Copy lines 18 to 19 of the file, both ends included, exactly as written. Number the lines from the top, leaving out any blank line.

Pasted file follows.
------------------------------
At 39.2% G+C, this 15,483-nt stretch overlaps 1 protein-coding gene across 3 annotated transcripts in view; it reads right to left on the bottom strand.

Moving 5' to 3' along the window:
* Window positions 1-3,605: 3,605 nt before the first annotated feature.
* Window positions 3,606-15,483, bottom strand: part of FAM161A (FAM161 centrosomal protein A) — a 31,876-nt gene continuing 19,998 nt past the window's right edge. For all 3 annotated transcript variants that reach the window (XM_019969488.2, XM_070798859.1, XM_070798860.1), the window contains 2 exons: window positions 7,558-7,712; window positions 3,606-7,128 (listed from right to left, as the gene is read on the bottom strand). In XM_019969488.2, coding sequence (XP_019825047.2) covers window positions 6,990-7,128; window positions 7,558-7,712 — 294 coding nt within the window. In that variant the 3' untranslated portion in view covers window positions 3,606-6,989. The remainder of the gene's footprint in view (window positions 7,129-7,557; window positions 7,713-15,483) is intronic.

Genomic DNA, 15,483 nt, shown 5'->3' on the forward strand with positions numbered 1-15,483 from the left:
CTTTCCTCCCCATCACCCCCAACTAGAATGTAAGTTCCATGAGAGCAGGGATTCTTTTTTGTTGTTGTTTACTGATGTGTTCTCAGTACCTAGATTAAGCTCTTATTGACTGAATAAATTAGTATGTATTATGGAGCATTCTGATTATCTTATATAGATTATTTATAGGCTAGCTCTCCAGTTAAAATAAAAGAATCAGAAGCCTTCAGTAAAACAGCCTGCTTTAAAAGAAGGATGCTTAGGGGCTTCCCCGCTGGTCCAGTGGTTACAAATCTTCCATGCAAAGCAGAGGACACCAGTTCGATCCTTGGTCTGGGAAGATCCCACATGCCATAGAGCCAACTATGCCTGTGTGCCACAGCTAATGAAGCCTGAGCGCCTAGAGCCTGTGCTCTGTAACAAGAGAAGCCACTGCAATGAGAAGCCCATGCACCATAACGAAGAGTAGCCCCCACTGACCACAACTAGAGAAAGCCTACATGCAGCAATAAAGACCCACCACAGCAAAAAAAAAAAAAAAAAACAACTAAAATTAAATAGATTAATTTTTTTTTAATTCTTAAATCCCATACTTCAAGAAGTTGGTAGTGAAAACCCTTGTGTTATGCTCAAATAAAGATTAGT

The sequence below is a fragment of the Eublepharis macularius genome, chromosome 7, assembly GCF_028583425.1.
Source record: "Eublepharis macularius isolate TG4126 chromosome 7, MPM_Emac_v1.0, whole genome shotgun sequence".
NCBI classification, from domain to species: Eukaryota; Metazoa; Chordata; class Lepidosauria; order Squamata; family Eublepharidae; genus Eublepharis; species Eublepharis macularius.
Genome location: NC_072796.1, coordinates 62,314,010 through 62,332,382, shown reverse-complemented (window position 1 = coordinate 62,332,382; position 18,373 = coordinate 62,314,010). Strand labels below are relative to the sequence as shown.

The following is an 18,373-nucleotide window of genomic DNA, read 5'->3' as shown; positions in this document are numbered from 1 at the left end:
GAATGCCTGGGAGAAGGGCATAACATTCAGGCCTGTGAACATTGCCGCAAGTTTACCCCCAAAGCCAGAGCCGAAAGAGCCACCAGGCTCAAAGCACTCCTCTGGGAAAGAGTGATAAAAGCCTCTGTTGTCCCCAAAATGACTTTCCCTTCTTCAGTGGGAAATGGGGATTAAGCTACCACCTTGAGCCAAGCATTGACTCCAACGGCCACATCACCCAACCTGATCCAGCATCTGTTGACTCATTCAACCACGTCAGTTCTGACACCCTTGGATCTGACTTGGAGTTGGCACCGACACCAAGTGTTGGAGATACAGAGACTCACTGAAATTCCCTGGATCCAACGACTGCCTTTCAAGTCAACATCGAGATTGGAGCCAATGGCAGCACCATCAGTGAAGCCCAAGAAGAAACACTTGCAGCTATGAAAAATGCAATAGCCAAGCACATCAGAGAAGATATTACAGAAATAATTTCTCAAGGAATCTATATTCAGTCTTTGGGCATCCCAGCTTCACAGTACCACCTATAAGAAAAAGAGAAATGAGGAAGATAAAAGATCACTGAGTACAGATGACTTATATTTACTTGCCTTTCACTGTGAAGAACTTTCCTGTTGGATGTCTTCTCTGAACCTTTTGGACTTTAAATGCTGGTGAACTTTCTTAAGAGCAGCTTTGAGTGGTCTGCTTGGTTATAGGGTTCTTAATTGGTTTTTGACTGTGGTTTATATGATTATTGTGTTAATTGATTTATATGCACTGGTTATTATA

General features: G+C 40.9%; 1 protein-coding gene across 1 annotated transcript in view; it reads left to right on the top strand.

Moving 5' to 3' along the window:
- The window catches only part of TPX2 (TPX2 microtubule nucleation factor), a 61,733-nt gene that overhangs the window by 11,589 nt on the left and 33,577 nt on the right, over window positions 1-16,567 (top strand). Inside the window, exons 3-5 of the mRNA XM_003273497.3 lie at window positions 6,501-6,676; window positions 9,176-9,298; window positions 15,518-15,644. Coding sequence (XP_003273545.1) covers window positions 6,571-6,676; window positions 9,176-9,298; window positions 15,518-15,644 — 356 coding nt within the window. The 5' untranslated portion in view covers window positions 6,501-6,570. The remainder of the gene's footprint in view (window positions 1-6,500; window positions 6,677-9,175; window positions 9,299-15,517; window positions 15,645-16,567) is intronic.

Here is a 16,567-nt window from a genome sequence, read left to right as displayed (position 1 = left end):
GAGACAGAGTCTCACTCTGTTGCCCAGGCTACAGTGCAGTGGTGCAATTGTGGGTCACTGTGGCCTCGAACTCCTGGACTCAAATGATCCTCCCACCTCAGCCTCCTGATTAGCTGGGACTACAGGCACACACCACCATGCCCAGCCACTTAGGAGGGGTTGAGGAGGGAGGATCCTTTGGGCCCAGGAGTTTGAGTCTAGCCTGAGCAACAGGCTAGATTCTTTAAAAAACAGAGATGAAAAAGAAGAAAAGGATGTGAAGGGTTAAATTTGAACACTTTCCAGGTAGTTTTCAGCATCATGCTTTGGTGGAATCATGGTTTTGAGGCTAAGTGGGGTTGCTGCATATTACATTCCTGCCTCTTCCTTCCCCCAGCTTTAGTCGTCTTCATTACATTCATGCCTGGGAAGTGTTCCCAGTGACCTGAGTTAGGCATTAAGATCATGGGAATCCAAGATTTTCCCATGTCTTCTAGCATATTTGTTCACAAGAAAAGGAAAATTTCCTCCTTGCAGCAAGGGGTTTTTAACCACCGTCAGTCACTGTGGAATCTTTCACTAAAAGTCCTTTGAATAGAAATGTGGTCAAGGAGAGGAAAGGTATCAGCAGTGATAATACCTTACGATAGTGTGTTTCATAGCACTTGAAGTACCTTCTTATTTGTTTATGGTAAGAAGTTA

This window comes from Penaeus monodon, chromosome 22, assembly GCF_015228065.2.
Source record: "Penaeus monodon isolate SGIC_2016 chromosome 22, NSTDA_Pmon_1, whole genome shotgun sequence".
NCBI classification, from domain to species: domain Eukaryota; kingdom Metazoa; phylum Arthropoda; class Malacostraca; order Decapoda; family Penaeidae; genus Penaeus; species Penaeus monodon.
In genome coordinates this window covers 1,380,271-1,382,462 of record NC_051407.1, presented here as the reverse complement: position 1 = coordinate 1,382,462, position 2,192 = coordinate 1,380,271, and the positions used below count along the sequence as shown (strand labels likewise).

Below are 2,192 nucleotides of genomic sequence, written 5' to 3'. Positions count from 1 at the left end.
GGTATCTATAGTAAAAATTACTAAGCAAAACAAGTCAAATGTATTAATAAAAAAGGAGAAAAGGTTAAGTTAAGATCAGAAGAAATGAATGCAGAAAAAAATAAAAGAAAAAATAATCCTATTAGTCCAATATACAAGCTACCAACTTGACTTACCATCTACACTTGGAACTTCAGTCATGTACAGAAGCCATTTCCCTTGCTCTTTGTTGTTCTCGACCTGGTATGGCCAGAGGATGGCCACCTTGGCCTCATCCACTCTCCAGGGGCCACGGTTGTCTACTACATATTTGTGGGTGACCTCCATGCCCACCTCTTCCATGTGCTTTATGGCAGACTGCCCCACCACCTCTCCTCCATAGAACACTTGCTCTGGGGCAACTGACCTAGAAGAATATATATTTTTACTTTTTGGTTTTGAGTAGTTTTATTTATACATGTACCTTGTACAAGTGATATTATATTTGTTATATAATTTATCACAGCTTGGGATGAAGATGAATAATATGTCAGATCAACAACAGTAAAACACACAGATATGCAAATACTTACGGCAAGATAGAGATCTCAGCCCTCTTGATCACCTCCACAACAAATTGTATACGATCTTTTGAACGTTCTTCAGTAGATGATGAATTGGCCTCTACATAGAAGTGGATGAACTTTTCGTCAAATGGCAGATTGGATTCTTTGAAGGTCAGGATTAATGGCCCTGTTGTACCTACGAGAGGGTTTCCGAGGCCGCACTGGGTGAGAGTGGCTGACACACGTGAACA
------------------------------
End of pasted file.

This window comes from Penaeus monodon, chromosome 22, assembly GCF_015228065.2.
Source record: "Penaeus monodon isolate SGIC_2016 chromosome 22, NSTDA_Pmon_1, whole genome shotgun sequence".